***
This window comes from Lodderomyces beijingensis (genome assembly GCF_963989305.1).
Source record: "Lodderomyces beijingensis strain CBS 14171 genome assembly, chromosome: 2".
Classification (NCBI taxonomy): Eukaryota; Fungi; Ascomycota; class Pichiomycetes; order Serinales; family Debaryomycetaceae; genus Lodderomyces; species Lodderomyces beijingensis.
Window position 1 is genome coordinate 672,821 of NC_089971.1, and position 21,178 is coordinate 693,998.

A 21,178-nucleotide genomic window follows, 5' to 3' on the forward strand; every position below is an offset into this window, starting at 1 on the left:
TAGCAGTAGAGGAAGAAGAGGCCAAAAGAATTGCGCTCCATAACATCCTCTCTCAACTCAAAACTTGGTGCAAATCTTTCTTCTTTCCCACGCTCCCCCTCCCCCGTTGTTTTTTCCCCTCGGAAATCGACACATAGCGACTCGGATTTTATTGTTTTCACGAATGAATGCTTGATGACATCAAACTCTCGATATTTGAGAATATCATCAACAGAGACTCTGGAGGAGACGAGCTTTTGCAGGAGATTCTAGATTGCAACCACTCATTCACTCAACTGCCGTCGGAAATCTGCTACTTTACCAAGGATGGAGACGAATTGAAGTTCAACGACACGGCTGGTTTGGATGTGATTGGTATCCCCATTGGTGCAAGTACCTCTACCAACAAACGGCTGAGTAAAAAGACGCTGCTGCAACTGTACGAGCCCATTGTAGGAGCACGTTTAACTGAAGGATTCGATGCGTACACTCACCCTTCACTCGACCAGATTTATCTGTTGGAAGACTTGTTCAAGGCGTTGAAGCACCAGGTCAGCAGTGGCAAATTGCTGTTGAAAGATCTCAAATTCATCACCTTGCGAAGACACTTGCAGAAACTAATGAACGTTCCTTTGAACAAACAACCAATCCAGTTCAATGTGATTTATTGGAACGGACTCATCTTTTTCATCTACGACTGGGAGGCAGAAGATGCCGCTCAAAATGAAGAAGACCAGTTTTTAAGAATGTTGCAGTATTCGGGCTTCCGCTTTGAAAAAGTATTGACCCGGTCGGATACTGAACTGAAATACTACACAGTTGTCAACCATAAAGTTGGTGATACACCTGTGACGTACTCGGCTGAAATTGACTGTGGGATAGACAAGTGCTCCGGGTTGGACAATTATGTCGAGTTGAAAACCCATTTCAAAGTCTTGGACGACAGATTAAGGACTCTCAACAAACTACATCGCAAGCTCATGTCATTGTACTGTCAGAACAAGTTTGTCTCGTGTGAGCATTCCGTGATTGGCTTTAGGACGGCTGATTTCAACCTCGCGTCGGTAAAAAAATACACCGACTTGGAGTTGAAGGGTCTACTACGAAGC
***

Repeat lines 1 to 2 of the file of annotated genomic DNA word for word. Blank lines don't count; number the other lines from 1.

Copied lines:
This window comes from Lodderomyces beijingensis (genome assembly GCF_963989305.1).
Source record: "Lodderomyces beijingensis strain CBS 14171 genome assembly, chromosome: 2".